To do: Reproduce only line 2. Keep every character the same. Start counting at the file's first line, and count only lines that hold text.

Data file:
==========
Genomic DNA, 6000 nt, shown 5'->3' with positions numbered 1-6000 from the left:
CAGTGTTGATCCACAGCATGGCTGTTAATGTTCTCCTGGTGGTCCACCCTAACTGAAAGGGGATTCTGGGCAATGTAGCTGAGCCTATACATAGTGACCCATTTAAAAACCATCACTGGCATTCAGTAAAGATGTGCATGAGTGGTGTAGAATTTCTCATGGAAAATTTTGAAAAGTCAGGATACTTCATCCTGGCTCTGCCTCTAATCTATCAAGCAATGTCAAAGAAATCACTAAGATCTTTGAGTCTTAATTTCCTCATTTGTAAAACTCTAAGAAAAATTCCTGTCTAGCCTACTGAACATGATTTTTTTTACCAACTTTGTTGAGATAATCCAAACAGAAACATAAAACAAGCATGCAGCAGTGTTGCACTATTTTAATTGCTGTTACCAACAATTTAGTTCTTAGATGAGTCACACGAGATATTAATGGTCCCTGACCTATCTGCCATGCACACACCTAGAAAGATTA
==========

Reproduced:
CAGTGTTGATCCACAGCATGGCTGTTAATGTTCTCCTGGTGGTCCACCCTAACTGAAAGGGGATTCTGGGCAATGTAGCTGAGCCTATACATAGTGACCCATTTAAAAACCATCACTGGCATTCAGTAAAGATGTGCATGAGTGGTGTAGAATTTCTCATGGAAAATTTTGAAAAGTCAGGATACTTCATCCTGGCTCTGCCTCTAATCTATCAAGCAATGTCAAAGAAATCACTAAGATCTTTGAGTCTTAATTTCCTCATTTGTAAAACTCTAAGAAAAATTCCTGTCTAGCCTACTGAACATGATTTTTTTTACCAACTTTGTTGAGATAATCCAAACAGAAACATAAAACAAGCATGCAGCAGTGTTGCACTATTTTAATTGCTGTTACCAACAATTTAGTTCTTAGATGAGTCACACGAGATATTAATGGTCCCTGACCTATCTGCCATGCACACACCTAGAAAGATTA